Style icon: Clementine (or, What a Fictional Character’s Hair Colour Taught me About Myself)

When we first meet Clementine Kruczynski (played by Kate Winslet) in Michel Gondry’s 2004 film, Eternal Sunshine of the Spotless Mind, she has blue hair. Introducing herself on a bus to Jim Carrey’s Joel Barish, she explains her reasoning behind the dye job. “It changes colour a lot,” she says. “It’s called Blue Ruin…this company makes a whole bunch of colours with equally snappy names. I apply my personality in a paste.” In watching this movie for the first time I may or may not have yelled at my TV screen, “Geez Clementine, why don’t you just wear a sign around your neck that says ‘tra la la, I’m so quirky!’” (I might have a problem with contrived one-dimensional “offbeat” film characters – yeah, I’m looking at you, Natalie Portman in Garden State). Of course, to the film’s credit, Clementine turns out to be a well-developed character and the movie escapes many typical clichés, earning Oscar nods for both Winslet and the screenplay. The reasons behind its success are evident – but since we are on a fashion blog, I will be focusing solely on Clementine’s hair.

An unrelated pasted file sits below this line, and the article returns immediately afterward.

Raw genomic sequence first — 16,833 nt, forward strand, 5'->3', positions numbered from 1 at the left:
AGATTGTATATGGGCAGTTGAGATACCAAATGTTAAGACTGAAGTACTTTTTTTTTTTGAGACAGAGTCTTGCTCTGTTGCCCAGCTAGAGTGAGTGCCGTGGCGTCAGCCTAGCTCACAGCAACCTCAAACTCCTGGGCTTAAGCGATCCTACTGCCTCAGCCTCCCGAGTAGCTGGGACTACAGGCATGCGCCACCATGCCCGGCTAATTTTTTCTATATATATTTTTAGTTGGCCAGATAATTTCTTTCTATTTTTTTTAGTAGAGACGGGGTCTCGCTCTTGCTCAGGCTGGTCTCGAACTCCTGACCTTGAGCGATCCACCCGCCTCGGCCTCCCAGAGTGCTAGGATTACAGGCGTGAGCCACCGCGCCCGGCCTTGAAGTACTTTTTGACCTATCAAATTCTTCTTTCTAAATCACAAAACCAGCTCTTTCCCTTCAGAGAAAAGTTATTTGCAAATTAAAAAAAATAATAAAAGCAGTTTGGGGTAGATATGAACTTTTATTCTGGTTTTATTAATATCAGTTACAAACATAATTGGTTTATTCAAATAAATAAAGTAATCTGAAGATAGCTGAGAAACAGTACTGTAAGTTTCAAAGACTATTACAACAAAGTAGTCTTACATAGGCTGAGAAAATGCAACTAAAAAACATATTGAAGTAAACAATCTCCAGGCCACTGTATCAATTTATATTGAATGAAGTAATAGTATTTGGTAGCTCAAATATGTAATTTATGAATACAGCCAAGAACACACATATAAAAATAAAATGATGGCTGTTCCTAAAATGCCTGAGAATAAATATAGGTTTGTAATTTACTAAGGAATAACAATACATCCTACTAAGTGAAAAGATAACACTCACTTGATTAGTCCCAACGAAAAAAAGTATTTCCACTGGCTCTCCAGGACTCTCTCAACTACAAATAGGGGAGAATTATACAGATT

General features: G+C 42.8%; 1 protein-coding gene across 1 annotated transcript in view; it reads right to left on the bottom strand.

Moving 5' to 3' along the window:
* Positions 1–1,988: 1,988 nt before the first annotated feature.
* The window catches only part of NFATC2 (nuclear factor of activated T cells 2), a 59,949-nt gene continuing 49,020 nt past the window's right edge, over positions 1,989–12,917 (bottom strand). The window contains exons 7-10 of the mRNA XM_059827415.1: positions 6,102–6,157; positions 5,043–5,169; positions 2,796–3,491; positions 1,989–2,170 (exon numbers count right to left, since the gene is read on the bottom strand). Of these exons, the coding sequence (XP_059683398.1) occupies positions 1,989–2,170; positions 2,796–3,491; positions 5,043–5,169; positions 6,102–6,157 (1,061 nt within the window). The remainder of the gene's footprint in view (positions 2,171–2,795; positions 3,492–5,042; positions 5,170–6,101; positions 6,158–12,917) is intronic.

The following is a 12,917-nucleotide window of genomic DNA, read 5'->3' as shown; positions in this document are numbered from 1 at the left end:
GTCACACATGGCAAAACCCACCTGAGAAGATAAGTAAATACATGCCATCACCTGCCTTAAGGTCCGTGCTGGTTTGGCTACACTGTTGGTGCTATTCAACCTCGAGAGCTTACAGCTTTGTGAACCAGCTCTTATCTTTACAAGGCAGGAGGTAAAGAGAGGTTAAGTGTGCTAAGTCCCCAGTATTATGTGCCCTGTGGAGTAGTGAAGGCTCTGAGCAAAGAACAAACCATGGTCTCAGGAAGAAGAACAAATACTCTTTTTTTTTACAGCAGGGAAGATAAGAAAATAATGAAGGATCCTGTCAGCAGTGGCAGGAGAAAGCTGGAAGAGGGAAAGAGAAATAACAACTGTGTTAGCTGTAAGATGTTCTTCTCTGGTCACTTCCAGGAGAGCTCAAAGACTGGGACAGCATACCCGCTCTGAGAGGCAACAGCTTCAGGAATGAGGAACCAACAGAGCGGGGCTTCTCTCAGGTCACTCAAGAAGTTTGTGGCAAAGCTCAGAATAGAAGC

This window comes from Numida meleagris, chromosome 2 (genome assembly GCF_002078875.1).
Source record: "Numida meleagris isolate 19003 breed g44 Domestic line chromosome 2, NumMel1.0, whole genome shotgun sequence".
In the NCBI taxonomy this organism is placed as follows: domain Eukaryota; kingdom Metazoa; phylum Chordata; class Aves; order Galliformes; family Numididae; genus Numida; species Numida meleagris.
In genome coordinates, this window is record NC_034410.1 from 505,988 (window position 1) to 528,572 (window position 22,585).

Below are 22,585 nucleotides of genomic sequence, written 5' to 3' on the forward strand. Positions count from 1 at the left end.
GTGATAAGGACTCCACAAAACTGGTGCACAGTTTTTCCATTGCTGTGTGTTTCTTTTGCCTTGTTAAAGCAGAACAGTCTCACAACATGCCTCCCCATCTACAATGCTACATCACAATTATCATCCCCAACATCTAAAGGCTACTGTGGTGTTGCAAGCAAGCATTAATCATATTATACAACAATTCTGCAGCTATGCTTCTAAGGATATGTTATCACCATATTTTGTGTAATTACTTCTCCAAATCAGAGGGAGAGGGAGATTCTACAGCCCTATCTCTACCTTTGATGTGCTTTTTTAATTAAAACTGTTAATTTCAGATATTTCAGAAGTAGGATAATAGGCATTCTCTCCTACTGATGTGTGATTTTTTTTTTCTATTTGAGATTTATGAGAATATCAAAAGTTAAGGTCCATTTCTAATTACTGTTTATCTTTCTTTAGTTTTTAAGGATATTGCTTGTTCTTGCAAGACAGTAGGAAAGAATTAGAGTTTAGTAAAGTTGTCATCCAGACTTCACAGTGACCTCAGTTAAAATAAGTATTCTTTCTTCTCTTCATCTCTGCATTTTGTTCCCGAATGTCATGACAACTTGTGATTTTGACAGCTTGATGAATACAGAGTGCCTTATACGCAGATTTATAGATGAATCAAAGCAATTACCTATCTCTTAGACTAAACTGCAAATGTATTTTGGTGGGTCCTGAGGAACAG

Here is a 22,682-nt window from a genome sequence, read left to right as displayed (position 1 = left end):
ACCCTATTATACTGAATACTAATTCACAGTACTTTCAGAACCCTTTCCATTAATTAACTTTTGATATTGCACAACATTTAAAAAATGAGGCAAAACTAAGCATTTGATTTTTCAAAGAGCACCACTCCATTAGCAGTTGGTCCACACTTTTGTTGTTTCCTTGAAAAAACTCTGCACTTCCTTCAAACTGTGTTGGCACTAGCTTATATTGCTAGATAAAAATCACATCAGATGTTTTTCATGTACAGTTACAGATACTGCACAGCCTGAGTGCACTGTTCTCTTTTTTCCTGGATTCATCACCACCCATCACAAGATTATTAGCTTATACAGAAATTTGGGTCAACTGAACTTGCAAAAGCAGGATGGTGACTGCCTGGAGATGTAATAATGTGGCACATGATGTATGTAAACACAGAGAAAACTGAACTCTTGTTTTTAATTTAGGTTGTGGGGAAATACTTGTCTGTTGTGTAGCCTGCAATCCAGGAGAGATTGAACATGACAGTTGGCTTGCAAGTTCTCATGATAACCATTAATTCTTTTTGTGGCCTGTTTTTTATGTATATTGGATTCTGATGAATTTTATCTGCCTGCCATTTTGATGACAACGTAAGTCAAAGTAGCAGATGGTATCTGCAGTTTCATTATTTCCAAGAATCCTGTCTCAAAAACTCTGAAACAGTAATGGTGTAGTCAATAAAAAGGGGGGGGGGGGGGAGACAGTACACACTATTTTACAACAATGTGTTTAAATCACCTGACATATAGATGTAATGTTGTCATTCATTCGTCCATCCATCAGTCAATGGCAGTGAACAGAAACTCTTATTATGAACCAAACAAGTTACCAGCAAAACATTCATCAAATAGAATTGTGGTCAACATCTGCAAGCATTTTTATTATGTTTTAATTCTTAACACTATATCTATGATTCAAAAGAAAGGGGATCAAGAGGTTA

As the film unfolds in a non-linear fashion (hey, it worked hard for that best original screenplay Oscar!), Clementine’s hair colour changes from blue to orange to red to green. While I gotta love any movie that treats a personal styling choice as a plot device – the hair colour helps keep track of the movie’s constantly shifting timeline – more appealing still is the way that it is unapologetically treated as a realistic artistic outlet. Clementine isn’t the first film character to express herself via hair colour; honourable mentions go to My So Called Life’s Angela Chase, Ghost World’s Enid Coleslaw and Whip It’s Bliss Cavendar. However, there’s something to be said for a woman who is more than a couple of years past teenager-dom willing to repeatedly experiment with crayola-coloured hair.